Also if you apply the force at an angle and measure the x and y axis movements you find it has move one plank length yet did not move in the x or y axis at all!!
 
  • #28
AtomicJoe
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You are extrapolating the classical picture to the quantum scales, which is completely wrong. Nothing is holding the particle in place; its position cannot be determined due to its wave-y uncertain nature even at scales much larger than Planck's length. But in theory, yes you can measure its position precisely at such length if you completely give up information regarding some other quantities. But if you go down to Planck's scale, you cannot even do that due to gravitational effects.

I think this discussion will do more harm to your understanding than good. So I suggest reading up a little bit on quantum mechanics and then look back at this matter.


You only seem to be looking at the problem from one point of view. I don't think me reading anything would change my view (although I don't think you were replying to me).

The classical position has to be reconciled with the quantum position because that is what happens in the real world.

Also it says this plank stuff is the subject of research so it is to some extent an unknown area.
 
  • #29
nasu
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yes. just because u cant measure the distance doesn't mean it didn't move.

How do you know that it moves if you cannot measure the distance? To be sure that it moved, the distance must be non-zero.
 
  • #30
Gabe21
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thats like saying a tree that falls in the woods doesn't make a noise just because noone hears it.
 
  • #31
bp_psy
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The classical position has to be reconciled with the quantum position because that is what happens in the real world.
Quantum physics is what happens in the real world.Classical mechanics has a much more limited scope.
 
  • #32
mishrashubham
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1
So say use a force and apply it to an object and it moves one plank distance, what happens if I apply the same force to an object with twice the mass, does it move or not?


I know absolutely nothing about Quantum Mechanics. But isn't Newtonian idea of force just a macroscopic observation of just the fundamental forces? I mean when we apply force on something through contact, at the atomic level it is the electromagnetic repulsive force that causes the body to move isn't it. F=ma only applies for big bodies. But at extremely small distances such as the subatomic scale these things do not hold.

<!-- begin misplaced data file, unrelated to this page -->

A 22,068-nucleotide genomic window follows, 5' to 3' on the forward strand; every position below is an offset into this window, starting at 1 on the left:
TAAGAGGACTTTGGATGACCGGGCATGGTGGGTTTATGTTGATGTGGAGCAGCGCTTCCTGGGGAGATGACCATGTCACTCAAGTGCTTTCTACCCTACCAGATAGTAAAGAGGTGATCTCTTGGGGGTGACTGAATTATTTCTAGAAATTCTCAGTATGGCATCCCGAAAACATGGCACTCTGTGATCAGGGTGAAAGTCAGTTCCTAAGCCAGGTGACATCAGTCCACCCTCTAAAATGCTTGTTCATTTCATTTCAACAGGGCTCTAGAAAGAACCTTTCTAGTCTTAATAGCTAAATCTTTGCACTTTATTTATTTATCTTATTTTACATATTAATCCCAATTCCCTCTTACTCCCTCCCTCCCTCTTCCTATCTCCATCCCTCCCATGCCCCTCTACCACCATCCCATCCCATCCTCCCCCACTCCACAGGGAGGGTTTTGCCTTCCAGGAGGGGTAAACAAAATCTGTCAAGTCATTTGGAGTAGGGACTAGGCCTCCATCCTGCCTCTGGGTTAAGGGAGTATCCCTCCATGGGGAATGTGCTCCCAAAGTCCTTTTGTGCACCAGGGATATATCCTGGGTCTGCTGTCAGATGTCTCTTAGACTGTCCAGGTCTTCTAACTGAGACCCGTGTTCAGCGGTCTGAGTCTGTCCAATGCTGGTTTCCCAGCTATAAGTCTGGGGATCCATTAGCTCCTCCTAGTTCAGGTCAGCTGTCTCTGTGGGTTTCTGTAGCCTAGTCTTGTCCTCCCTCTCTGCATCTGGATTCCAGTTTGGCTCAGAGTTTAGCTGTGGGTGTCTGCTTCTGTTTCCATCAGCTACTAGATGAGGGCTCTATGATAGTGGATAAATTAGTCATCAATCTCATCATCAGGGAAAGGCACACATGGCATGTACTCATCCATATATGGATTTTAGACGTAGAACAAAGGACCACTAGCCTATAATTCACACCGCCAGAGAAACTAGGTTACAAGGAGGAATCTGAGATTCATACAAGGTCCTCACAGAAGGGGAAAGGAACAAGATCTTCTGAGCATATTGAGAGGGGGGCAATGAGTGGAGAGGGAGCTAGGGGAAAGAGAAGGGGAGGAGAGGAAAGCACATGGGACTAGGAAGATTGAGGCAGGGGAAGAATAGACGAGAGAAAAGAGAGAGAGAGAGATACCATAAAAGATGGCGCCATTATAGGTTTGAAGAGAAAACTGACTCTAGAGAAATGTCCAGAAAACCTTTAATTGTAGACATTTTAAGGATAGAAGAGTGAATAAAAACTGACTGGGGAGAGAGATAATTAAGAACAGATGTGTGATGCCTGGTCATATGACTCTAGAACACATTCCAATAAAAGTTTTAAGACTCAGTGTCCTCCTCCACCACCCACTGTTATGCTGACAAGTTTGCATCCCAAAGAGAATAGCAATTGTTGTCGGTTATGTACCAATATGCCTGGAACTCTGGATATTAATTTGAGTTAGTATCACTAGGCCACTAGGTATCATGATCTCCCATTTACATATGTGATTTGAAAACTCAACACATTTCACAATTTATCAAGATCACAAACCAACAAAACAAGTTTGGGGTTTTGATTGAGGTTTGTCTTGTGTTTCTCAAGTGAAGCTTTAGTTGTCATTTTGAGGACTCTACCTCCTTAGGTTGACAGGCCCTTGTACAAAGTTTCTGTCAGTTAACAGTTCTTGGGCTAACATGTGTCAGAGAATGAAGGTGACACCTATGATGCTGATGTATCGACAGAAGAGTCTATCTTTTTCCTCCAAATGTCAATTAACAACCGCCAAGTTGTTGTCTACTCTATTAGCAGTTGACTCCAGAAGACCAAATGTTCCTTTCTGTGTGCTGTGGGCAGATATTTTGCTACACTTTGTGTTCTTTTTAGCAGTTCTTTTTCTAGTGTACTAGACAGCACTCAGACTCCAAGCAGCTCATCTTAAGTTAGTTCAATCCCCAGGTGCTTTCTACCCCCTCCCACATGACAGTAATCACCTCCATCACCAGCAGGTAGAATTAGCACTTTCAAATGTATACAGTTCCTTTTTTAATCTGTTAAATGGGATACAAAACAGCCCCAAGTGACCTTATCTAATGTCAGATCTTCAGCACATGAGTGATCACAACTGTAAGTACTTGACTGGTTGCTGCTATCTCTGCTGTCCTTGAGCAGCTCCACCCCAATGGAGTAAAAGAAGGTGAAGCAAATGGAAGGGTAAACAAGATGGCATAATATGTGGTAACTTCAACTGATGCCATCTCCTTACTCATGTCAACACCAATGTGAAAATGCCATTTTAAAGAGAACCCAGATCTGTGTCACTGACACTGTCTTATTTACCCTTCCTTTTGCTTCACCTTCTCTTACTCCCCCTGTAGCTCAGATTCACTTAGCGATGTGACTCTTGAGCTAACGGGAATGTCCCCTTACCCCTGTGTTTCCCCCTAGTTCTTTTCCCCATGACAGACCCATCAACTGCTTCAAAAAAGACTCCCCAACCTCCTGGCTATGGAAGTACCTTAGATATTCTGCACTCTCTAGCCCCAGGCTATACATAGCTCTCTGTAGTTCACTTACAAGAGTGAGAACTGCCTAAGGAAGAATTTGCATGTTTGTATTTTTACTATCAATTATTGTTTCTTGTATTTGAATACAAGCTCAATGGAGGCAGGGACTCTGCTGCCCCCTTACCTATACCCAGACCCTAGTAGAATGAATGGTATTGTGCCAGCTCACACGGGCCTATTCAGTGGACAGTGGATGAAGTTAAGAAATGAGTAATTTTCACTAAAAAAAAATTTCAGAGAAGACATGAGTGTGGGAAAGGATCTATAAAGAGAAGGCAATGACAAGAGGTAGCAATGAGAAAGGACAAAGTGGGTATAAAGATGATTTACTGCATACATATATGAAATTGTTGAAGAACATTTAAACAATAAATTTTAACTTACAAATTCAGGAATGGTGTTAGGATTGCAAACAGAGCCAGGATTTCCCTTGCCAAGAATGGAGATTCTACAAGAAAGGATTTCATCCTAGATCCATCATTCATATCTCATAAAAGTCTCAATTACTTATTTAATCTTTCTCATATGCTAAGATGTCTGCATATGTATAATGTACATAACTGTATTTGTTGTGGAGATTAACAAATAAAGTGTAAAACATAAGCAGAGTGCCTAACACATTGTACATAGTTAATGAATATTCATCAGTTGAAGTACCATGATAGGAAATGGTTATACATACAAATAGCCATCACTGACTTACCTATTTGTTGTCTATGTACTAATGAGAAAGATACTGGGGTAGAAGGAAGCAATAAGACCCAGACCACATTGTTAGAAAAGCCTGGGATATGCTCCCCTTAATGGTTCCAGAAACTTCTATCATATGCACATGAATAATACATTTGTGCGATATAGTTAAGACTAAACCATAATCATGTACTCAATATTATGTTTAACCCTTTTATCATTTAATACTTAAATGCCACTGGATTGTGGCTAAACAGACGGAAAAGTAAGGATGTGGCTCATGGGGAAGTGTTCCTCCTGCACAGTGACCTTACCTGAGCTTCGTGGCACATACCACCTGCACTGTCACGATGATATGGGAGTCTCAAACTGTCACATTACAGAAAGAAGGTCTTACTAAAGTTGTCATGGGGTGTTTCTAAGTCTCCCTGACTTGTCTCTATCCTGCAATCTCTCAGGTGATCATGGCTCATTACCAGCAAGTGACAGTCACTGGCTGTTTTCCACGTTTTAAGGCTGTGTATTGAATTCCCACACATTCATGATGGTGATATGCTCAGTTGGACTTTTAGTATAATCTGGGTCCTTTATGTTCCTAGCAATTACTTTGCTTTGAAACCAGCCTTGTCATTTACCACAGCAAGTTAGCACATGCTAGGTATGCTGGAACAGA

So to be saying that we apply a force to a body so that it moves one Planck length is meaningless. A planck length is [tex]10^-^2^0[/tex] the size of a proton, which itself is [tex]10^-^4[/tex] the size of an atom. Plus the electrons are supposed to form an electron cloud and not a fixed orbit. Therefore atoms are always moving distances much larger than a planck length.
 
  • #33
AstrophysicsX
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Well, the distance from 1 point to a 2nd point can be infinitely small, so it wouldnt surprise me if the shortest distance between 2 points is undefined. But I have read that the smallest distance between 2 objects is planck length.
 
  • #34
AtomicJoe
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I know absolutely nothing about Quantum Mechanics. But isn't Newtonian idea of force just a macroscopic observation of just the fundamental forces? I mean when we apply force on something through contact, at the atomic level it is the electromagnetic repulsive force that causes the body to move isn't it. F=ma only applies for big bodies. But at extremely small distances such as the subatomic scale these things do not hold.

So to be saying that we apply a force to a body so that it moves one Planck length is meaningless. A planck length is [tex]10^-^2^0[/tex] the size of a proton, which itself is [tex]10^-^4[/tex] the size of an atom. Plus the electrons are supposed to form an electron cloud and not a fixed orbit. Therefore atoms are always moving distances much larger than a planck length.

I think you have to consider the centre of gravity and say applying a small force to large object.
 
  • #35
AtomicJoe
204
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I mean like you apply a small force to a large object, if you apply half the force it will move half the distance. You can repeatedly halve the force.